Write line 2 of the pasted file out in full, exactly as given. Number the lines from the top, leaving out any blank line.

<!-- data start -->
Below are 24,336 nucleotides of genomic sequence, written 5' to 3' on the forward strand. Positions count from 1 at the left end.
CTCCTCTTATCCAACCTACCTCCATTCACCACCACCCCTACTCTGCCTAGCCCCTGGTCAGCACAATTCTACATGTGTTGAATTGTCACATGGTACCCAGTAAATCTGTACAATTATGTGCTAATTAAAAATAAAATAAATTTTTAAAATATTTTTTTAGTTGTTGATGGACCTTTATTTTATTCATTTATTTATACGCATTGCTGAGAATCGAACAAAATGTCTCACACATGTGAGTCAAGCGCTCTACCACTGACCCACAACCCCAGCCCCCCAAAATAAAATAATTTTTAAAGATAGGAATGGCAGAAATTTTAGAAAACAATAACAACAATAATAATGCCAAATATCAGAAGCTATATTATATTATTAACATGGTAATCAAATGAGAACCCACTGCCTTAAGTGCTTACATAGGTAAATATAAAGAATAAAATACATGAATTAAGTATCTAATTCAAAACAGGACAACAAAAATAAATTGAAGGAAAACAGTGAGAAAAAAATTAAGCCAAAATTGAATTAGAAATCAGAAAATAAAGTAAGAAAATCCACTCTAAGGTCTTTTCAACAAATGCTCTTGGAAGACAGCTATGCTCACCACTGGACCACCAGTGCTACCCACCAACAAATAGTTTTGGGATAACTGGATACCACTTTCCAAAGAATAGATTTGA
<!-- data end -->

CTCCTCTTATCCAACCTACCTCCATTCACCACCACCCCTACTCTGCCTAGCCCCTGGTCAGCACAATTCTACATGTGTTGAATTGTCACATGGTACCCAGTAAATCTGTACAATTATGTGCTAATTAAAAATAAAATAAATTTTTAAAATATTTTTTTAGTTGTTGATGGACCTTTATTTTATTCATTTATTTATACGCATTGCTGAGAATCGAACAAAATGTCTCACACATGTGAGTCAAGCGCTCTACCACTGACCCACAACCCCAGCCCCCCAAAATAAAATAATTTTTAAAGATAGGAATGGCAGAAATTTTAGAAAACAATAACAACAATAATAATGCCAAATATCAGAAGCTATATTATATTATTAACATGGTAATCAAATGAGAACCCACTGCCTTAAGTGCTTACATAGGTAAATATAAAGAATAAAATACATGAATTAAGTATCTAATTCAAAACAGGACAACAAAAATAAATTGAAGGAAAACAGTGAGAAAAAAATTAAGCCAAAATTGAATTAGAAATCAGAAAATAAAGTAAGAAAATCCACTCTAAGGTCTTTTCAACAAATGCTCTTGGAAGACAGCTATGCTCACCACTGGACCACCAGTGCTACCCACCAACAAATAGTTTTGGGATAACTGGATACCACTTTCCAAAGAATAGATTTGA